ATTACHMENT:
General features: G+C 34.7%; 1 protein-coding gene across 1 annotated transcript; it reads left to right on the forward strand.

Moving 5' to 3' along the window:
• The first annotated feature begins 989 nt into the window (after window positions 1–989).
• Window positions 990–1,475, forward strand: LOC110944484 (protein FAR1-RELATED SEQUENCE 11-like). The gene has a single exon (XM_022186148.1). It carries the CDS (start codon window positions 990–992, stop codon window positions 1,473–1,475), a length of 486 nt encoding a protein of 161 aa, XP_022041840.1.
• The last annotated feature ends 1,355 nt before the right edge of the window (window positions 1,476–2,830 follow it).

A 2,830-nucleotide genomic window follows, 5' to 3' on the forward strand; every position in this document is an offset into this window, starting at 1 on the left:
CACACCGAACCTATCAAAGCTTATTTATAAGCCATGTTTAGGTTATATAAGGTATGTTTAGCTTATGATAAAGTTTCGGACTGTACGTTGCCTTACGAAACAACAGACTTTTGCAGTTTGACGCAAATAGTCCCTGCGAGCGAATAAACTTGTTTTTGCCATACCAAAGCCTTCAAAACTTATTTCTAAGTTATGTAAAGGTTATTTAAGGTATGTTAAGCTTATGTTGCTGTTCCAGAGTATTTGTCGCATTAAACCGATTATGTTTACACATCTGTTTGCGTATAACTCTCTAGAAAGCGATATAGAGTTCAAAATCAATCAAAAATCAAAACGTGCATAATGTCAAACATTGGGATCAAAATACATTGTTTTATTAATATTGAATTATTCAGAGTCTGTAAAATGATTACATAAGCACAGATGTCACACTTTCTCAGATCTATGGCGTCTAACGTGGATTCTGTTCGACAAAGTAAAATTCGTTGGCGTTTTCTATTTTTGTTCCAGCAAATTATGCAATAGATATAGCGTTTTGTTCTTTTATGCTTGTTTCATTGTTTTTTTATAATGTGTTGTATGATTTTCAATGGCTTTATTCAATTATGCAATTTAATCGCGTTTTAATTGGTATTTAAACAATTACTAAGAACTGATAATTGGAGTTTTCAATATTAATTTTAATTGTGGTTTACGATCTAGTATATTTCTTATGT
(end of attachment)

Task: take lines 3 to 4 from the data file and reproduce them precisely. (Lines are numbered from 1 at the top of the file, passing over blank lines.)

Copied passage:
• The first annotated feature begins 989 nt into the window (after window positions 1–989).
• Window positions 990–1,475, forward strand: LOC110944484 (protein FAR1-RELATED SEQUENCE 11-like). The gene has a single exon (XM_022186148.1). It carries the CDS (start codon window positions 990–992, stop codon window positions 1,473–1,475), a length of 486 nt encoding a protein of 161 aa, XP_022041840.1.